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All About Angelica | Know Your Spice Dudhachoraa (Angelica archangelica)

All About Angelica aka Dudhachoraa, Choraka bheda (Angelica archangelica)

All About Angelica aka Dudhachoraa, Choraka bheda (Angelica archangelica)

All About Angelica | Know Your Spice Choraka bheda or Dudhachoraa (Angelica archangelica)

Angelica is also known as Dudhachoraa, Choraka bheda, Wild Celery, or Masterwort (Angelica archangelica)

All About Angelica | Angelica is also known as Dudhachoraa, Choraka bheda (Angelica archangelica)

Choraka bheda is a tall perennial herb with thick hollow stem bearing large bipinnate leaves and umbels of greenish-white flowers.

It is native to Syria but is known to occur in many parts of Europe and Western Asia.

In India, it is found wild in inner valleys of Himalayas viz. Kashmir, Chamba, Kullu, Pangi, Lahaul and Kinnaur at altitudes between 3200 and 4200 m.

It is believed Choraka bheda originated in northern Europe and was not used until the fifteenth century.

Angelica roots form a vital part of the history of aromatherapy for fighting against mental exhaustion, anxiety and stress. They are also used to flavour liqueurs and in perfumery.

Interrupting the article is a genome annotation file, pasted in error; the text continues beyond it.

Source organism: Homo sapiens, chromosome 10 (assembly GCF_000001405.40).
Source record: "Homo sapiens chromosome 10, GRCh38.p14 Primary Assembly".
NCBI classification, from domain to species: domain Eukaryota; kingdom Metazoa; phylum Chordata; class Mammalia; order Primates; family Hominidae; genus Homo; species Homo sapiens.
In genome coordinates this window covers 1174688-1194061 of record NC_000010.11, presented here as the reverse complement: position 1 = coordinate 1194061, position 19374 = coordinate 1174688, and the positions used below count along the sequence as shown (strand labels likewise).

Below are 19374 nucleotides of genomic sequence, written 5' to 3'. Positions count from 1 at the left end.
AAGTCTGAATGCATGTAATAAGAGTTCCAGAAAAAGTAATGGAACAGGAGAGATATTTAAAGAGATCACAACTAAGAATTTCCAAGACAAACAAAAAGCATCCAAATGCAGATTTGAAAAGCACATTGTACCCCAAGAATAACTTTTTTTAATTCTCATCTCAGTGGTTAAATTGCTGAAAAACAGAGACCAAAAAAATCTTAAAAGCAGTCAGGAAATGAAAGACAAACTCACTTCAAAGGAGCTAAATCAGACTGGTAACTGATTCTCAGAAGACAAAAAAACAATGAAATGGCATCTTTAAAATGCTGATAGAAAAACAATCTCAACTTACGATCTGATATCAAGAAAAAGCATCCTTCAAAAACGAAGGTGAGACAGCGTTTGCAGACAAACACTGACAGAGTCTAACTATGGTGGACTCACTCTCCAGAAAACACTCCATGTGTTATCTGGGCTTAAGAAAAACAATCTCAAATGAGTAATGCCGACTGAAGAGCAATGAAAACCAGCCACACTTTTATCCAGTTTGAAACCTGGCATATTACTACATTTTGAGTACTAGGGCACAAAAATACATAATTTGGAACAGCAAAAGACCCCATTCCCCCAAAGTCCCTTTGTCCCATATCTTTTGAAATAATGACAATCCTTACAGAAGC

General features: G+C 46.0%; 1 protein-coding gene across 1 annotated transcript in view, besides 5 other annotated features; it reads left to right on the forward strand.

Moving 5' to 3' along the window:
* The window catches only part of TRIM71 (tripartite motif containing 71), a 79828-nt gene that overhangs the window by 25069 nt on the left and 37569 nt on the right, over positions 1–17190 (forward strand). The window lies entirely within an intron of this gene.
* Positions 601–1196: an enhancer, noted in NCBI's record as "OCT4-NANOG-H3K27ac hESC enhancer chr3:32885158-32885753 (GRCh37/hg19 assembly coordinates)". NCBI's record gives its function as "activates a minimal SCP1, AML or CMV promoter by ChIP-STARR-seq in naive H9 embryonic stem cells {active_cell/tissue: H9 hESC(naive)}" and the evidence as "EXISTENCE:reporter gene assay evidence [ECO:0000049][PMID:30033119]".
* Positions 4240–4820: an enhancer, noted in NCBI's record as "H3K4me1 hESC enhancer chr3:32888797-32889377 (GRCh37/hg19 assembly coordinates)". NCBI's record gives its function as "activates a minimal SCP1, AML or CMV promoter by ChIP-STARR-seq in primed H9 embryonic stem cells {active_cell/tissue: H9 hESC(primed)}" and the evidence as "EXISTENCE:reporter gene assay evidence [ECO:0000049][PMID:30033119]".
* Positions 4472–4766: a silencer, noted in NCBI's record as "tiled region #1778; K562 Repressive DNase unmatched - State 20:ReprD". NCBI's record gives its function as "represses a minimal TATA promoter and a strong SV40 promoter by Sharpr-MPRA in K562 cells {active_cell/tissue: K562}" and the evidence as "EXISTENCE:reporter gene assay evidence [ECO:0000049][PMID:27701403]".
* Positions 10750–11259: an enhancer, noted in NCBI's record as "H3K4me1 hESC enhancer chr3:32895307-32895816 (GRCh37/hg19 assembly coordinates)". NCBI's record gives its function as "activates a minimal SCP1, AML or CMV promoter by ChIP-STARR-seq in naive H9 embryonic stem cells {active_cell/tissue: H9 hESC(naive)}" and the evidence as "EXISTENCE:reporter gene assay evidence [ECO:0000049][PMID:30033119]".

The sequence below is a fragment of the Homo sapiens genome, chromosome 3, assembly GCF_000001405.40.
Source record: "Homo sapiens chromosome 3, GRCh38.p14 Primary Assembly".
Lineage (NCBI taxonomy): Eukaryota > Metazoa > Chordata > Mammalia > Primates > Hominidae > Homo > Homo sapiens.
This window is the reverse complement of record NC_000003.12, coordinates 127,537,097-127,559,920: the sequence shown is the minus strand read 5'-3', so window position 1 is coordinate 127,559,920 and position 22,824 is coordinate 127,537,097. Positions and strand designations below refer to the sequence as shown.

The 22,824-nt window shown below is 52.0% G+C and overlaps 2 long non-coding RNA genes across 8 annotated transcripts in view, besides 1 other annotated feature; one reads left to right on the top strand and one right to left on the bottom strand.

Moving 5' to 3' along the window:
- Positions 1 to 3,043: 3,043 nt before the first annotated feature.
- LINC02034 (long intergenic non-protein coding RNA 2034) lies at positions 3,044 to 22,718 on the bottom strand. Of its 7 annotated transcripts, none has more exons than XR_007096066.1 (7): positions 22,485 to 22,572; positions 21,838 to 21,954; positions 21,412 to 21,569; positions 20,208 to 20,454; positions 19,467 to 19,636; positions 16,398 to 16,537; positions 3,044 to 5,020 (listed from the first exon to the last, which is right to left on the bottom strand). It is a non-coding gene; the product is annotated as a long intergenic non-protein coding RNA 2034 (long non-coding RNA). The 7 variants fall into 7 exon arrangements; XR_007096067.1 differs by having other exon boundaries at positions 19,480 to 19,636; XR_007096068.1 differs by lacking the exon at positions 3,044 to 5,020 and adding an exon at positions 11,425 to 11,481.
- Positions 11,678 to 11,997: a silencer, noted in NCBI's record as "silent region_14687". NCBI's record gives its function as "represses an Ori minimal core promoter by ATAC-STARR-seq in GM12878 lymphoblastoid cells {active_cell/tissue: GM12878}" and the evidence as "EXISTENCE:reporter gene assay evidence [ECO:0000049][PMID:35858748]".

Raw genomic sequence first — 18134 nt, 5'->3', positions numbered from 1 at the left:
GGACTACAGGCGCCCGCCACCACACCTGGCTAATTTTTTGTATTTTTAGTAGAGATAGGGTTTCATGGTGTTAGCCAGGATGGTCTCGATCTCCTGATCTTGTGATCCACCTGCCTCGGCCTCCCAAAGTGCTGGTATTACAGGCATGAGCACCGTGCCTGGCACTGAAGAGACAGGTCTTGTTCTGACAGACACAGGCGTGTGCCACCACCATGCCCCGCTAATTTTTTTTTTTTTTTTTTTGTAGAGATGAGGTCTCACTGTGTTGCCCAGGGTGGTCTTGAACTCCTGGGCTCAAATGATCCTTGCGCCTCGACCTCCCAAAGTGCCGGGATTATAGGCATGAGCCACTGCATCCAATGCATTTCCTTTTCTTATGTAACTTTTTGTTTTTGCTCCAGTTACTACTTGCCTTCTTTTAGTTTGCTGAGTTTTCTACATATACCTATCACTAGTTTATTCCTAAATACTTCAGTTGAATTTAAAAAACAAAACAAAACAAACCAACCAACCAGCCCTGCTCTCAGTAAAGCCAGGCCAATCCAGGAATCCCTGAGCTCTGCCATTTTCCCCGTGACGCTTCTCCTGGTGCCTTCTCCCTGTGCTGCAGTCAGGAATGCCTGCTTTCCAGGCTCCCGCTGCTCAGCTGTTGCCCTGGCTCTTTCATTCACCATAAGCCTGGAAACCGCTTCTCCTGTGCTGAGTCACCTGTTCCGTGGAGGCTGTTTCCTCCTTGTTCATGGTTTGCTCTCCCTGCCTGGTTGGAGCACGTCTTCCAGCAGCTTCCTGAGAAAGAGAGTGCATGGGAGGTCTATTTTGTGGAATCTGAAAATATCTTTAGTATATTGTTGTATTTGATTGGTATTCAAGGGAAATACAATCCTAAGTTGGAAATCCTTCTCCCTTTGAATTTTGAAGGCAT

What are the other names of Angelica?

Angelica names in other languages are given below.

Angelica is lovingly called as the ‘Oil of Angels’ and ‘Root of the Holy Spirit’.

Indian Languages
Other Languages
Bengali:
Punjabi: –
Tamil:
Telugu: –
Hindi – Choraka bheda
Latin: Angelica archangelica
English: Wild Celery, Norwegian Angelica, Masterwort
German: Arznei-engelwurz
Farsi: Gol-par
Dutch: Grote-engelwortel

What exactly is Angelica?

Get to know about Angelica

Spice card – all about angelica aka dudhachoraa (angelica archangelica)

Choraka bheda is a variety of herb that belongs to a family of plants known as Apiaceae or Carrot Family.

Its scientific name is Angelica archangelica.

It is a tall perennial herb with a thick hollow stem, bearing large bipinnate leaves, and umbels of greenish-white flowers.

Dudhachoraa thrives in shade, moist open areas, yet it can withstand adverse environment wonderfully well, and even endure severe winter frost without harm.

Masterwort has both a part that could be considered a vegetable (the large stem), and parts that resemble and can be used herbs (root, seeds, leaves).

What is the botanical description of Angelica?

Botanical information of Angelica

Botanics – Considered a biennial or short-lived perennial, Masterwort or Wild Celery is a member of the Apiaceae or carrot family.

Angelica archangelica is a genus of about 60 species of tall biennial and perennial herbs in the family Apiaceae.